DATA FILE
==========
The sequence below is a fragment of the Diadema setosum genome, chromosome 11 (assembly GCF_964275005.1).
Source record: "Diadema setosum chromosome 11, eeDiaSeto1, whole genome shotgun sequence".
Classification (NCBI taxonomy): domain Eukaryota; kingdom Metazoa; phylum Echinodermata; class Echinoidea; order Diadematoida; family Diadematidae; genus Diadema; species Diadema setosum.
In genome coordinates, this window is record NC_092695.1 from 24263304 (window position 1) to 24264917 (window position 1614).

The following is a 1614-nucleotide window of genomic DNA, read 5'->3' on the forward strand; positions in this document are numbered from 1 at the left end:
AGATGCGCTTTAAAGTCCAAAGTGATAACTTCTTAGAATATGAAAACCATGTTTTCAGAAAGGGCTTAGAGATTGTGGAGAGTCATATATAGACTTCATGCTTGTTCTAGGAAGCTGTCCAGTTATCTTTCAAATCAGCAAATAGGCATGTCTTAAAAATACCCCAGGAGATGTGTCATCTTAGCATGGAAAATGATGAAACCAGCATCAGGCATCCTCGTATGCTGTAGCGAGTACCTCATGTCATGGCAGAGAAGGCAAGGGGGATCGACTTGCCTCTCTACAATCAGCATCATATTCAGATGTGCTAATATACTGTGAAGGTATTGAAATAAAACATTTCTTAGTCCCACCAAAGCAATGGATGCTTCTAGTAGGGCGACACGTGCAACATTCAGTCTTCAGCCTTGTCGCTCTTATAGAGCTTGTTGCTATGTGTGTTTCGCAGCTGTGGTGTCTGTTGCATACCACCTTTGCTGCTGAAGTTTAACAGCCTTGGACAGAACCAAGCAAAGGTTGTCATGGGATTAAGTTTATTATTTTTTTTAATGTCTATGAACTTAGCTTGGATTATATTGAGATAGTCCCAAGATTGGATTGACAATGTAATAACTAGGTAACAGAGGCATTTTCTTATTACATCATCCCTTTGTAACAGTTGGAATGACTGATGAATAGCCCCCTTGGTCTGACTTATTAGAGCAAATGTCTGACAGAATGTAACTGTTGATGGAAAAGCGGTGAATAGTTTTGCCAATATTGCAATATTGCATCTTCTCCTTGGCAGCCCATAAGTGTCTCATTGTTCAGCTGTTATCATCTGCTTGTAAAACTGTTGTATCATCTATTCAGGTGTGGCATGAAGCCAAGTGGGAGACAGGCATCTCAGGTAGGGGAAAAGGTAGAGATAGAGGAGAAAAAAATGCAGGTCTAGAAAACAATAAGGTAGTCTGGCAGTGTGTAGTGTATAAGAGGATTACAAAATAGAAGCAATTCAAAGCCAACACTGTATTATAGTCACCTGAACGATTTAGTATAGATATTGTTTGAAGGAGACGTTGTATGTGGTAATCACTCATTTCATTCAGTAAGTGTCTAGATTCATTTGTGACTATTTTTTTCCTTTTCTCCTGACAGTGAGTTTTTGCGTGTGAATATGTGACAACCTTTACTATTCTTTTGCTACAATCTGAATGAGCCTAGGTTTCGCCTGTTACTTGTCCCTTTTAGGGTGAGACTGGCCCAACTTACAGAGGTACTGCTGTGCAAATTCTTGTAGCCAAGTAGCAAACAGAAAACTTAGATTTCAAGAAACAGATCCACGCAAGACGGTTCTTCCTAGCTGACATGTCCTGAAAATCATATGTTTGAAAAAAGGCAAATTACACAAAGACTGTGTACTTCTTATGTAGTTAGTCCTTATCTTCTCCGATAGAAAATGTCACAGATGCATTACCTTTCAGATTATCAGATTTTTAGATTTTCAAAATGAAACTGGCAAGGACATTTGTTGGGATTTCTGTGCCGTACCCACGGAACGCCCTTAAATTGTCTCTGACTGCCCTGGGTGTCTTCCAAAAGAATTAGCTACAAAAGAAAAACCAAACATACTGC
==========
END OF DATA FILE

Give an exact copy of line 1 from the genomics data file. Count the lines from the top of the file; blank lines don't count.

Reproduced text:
The sequence below is a fragment of the Diadema setosum genome, chromosome 11 (assembly GCF_964275005.1).